Sunday, December 11, 2011

U.S. November 2011 Climate Summary

November 2011 was Warmer than Average for the U.S. (NOAA)

November and the September-November autumn season were warmer than average across the contiguous U.S., according to scientists at NOAA’s National Climatic Data Center (NCDC) in Asheville, N.C. Precipitation totals across the country were also above average during November, but near the long-term average for the autumn season.
The average U.S. temperature in November was 44.3 degrees F, or 1.8 degrees F above the 1901-2000 long term average, while the average autumn temperature was 55.5 degrees F or 1.3 degrees F above average. Precipitation averaged across the nation during November, was 2.33 inches or 0.21 inch above average. The severity of drought conditions lessened across northern Texas, where near-normal precipitation was observed for the month, but in other locations throughout the state, drier-than-normal conditions meant drought conditions remained unchanged.

U.S. Climate Highlights – November 2011
· During November, the eastern half of the country experienced above-average temperatures. The warmest temperature anomalies, which is the actual temperature compared to the 20th century average, occurred across the Midwest, Mid-Atlantic, and Northeast, with13 states across these areas having November temperatures among their 10 warmest on record.
· Cooler-than-average temperatures were present across parts of the West and Northwest, with six states having November temperatures below average.
· Precipitation during November was variable from region to region. Several storm systems brought above-average precipitation to the Ohio Valley and parts of the South, where eight states had precipitation totals ranking among their 10 wettest.
· Below-average precipitation was observed across parts of the West, and parts of the northern and southern United States. Minnesota tied its ninth driest November on record, with only 0.35 inch of precipitation – 0.95 inch below average.
· As of November 29, about six percent of the contiguous United States remained in the worst category of drought, called D4 or exceptional drought, a decrease from the nearly 9 percent at the beginning of the month. Drought conditions lessened across Arkansas, Kansas, and Oklahoma, where there was above-normal precipitation during November.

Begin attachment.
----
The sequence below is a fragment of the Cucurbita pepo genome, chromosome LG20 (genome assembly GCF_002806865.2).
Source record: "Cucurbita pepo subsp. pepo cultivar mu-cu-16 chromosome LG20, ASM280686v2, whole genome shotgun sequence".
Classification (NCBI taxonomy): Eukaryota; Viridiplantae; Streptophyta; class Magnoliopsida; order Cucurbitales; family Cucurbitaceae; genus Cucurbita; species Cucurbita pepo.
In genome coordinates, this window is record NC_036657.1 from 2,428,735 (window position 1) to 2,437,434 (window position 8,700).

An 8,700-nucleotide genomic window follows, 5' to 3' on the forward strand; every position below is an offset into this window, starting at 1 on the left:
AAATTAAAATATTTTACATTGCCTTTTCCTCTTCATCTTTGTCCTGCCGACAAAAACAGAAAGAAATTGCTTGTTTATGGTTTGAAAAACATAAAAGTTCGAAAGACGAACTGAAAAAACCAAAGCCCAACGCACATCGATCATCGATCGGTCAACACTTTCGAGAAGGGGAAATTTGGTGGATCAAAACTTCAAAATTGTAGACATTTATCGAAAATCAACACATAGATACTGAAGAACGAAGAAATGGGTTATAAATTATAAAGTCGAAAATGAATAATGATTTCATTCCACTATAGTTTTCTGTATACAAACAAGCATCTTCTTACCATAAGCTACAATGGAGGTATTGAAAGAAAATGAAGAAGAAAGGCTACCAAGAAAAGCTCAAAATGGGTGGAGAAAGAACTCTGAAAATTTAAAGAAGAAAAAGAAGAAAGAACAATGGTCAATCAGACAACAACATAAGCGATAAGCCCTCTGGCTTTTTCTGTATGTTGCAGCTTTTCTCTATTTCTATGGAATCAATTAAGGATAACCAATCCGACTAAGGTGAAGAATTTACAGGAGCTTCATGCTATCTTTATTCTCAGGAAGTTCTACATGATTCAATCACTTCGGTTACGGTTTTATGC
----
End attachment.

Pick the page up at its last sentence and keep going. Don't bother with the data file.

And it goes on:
· The 2011 North Atlantic hurricane season ended on November 30, after an above-average season for the basin. This year’s 19 named storms tied with three other years (2010, 1995, and 1887) as the third busiest season on record. Seven of the named storms became hurricanes, which is near average. Only Tropical Storm Lee and Hurricane Irene made landfall in the United States.
· A large and powerful extratropical cyclone slammed into western Alaska in early November, with extremely high tides, strong winds, heavy rain, and blizzard conditions. Winds gusted to over 80 mph and the storm surge topped eight feet, marking the strongest storm to impact the region in decades.
· A powerful Santa Ana windstorm whipped through mountain passes and canyons across the West and Southwest beginning on November 30 and continuing into December. The near-hurricane force winds were driven by the interaction between a strong high pressure system in the northwest and a low pressure system moving through the southwest. Portland, Ore., recorded its second highest maximum atmospheric pressure reading (30.76”) ever.